KUALA LUMPUR, July 11 — Popular website Malaysia Today today leaked what appears to be a letter from the Prime Minister’s Office (PMO) with guidelines on how to demonise Bersih in the run-up to last Saturday’s rally.
The letter, ostensibly issued on June 17 and signed by national communications head Jalil Hamid, said such treatment was necessary because the rally “will certainly go beyond issues of fair and free elections” to inflation, Teoh Beng Hock and even the controversial Lynas plant.
Attempts by The Malaysian Insider to contact Jalil and other senior press officers of the prime minister’s department were unsuccessful.
“The protest, if not countered, could undermine the government, the economy and national security. This note sets out the policy guidance and the do’s and don’ts in managing the issue,” the guideline released by Malaysia Today this morning read.
In the guidance note, it states it was written up following an Umno political bureau meeting to discuss Bersih and was also circulated to bureau members, the letter said.
In it, the PMO reminded media outlets to discredit Bersih and its leaders as “a group of politicians and politically-inclined individuals who lack credibility” and to stress that the rally was an “illegal assembly”.
Bersih was also to be painted as a front for the opposition or foreign agents as well as an attempt by opposition leader Datuk Seri Anwar Ibrahim to find an undemocratic and unconstitutional “shortcut to Putrajaya”.
Media were told to highlight stories of how businesses, tourists and ordinary people would be affected; question Bersih’s funding; target Anwar, Datuk Ambiga Sreenevasan and “budak suruhan DSAI and tali barut DAP” (Anwar and DAP’s lackey) Mohamad Sabu; and use file photos of Ambiga with opposition leaders to highlight their close association.
The press were also instructed to use fewer old faces like Datuk Zulkifli Nordin and Datuk Ibrahim Ali as “attack dogs” in favour of fresh Barisan Nasional (BN) Youth leaders and non-governmental organisations; mobilise friendly bloggers; and play up images of ugly street demonstrations in other countries.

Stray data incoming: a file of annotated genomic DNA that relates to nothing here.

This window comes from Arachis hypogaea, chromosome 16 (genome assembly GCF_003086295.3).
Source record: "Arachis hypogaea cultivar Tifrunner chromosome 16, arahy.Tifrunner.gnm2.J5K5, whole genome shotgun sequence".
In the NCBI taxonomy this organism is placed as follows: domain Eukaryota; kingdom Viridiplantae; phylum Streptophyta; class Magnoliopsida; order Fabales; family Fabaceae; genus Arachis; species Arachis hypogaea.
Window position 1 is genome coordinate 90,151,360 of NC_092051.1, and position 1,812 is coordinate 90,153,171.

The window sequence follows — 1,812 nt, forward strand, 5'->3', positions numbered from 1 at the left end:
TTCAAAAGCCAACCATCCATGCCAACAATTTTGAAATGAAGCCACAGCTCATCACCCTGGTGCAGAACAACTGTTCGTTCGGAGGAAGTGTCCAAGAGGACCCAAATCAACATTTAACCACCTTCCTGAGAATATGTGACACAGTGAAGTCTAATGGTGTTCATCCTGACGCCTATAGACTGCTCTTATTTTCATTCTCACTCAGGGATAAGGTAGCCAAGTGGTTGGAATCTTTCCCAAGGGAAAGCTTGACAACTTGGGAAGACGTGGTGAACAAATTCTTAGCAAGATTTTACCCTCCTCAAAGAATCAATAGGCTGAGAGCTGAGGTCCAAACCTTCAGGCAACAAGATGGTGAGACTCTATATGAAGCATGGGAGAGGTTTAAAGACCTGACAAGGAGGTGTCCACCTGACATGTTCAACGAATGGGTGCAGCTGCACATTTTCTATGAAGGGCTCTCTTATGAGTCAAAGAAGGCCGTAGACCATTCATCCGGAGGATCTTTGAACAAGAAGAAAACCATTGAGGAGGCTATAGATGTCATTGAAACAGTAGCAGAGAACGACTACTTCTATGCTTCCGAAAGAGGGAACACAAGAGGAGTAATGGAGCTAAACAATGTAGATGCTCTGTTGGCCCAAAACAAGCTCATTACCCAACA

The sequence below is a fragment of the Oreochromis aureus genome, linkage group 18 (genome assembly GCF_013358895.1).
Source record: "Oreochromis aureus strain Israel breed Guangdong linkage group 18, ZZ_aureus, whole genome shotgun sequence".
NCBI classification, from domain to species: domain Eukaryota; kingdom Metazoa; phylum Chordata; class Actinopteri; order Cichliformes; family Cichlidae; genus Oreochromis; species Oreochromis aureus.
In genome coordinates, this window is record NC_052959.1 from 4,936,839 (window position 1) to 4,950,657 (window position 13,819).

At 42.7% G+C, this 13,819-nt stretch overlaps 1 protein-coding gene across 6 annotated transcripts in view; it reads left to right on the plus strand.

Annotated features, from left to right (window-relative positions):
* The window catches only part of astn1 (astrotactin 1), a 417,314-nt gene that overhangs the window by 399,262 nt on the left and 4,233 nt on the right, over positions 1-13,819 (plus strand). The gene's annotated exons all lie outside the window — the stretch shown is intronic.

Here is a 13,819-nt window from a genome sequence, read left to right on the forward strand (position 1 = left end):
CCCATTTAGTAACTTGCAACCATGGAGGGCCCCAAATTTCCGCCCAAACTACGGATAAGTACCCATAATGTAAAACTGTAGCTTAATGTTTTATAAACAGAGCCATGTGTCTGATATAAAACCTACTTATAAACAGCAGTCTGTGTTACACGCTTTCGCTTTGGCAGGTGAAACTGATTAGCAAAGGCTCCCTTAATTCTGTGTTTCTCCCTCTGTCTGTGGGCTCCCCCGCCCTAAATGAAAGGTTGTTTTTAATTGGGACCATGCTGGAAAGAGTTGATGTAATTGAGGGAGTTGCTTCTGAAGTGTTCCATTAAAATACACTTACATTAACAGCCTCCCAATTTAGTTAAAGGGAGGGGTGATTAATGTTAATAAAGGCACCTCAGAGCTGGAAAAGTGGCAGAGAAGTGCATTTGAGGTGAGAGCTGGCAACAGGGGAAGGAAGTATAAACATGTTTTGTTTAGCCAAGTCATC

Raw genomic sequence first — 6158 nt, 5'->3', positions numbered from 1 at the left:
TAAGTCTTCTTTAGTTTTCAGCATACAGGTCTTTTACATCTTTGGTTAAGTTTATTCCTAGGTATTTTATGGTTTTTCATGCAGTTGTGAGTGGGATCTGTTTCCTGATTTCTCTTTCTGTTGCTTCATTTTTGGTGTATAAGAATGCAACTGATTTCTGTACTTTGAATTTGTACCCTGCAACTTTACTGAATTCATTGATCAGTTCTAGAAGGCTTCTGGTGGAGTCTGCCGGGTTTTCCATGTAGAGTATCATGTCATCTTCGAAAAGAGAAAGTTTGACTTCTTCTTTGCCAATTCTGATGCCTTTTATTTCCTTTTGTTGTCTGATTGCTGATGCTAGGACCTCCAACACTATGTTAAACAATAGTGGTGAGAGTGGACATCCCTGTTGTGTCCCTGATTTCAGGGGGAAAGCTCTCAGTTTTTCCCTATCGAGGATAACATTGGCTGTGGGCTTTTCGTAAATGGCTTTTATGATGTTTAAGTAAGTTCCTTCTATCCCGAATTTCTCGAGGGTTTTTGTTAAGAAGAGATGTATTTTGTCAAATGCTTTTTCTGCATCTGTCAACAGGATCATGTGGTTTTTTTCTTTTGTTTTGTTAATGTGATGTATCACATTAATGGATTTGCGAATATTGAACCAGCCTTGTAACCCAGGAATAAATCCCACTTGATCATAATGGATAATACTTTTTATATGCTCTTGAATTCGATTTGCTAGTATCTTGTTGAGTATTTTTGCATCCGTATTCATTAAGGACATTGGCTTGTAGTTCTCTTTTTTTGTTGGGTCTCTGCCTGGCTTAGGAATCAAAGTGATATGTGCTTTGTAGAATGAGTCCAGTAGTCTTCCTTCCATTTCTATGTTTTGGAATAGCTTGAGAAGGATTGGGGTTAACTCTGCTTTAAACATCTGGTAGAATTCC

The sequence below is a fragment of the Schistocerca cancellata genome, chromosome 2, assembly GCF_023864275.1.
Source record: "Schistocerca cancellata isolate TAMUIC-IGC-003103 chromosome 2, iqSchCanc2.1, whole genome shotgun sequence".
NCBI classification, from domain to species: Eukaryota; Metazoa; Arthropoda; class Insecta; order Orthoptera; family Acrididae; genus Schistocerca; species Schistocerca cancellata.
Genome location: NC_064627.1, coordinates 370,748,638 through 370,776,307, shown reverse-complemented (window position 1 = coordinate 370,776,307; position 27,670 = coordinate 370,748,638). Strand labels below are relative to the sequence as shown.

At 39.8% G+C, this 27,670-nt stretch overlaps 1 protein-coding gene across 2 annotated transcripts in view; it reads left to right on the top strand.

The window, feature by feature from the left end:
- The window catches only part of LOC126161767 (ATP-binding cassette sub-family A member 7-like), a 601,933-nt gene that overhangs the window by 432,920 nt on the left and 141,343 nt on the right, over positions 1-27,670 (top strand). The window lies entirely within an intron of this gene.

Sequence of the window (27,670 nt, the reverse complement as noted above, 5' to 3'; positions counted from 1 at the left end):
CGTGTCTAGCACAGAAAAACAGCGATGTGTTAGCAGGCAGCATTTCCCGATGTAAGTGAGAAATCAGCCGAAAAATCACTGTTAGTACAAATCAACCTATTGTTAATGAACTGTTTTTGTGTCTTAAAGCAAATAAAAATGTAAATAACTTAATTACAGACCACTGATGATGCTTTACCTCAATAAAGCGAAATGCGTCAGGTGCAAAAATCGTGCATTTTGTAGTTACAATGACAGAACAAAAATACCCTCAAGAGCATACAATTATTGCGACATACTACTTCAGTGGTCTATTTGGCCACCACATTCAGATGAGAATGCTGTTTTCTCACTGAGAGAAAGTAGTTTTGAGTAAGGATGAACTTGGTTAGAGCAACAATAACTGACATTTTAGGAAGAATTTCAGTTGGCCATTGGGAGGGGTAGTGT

The do’s and don’ts detailed were:
* [The home minister, Inspector-General of Police, Deputy Inspector-General] and Internal Security and Public Order Director are to brief media editors at KDN (Home Ministry). The meeting was to reinforce the branding as “perhimpunan haram” (illegal assembly), and that Bersih is an unlawful organisation and the perpetrators are out to create chaos.
* KDN, which has jurisdiction over all print media, needs to exert its authority in ensuring the press toe the line.
* Confine politicians to just making political statements. Let the police do their job.
* PDRM can start calling up Bersih organisers based on the hundreds of police reports lodged so far.
* Encourage the use of third party validators.
* Pre-empt chaos and disorder (fear paradigm). The “show of force” by Umno or silat groups well before July 9 may be imperative to deter demonstrators.
* The soundbytes in our favour MUST come from across the country and across the ethnic lines. The soundbytes should not just be confined to the Malays or those residing in the Klang Valley.
* We must not allow the rally to be exploited by international elements.
* As a pre-emptive measure, the authorities should stop the launch of Perhimpunan Bersih 2.0 scheduled for June 19 at the Chinese Assembly Hall. Likewise, a related Perkasa event called “Lawan Perhimpunan Bersih” at the Sultan Sulaiman Club on the same day should also be halted.
* [EC] should counter Bersih demands for free and fair elections by highlighting the various initiatives it has undertaken so far. Use the highly successful Sarawak PRN as its model. It should not meet up with Bersih people.
The letter said the goal of the exercise was to neutralise opposition noise, reinforce the view that public sentiment is not with Bersih and the opposition, send a strong message that the government is in full control of the situation and avoid adverse impact on investor confidence in Malaysia.
Bersih claimed a turnout of 50,000 for Saturday’s street demonstration, which went ahead without police permission after protracted negotiation with the authorities.
The coalition of 62 NGOs took to the streets despite previously accepting Najib’s offer to move the street rally to a stadium, after the government refused to allow the gathering to take place in Stadium Merdeka.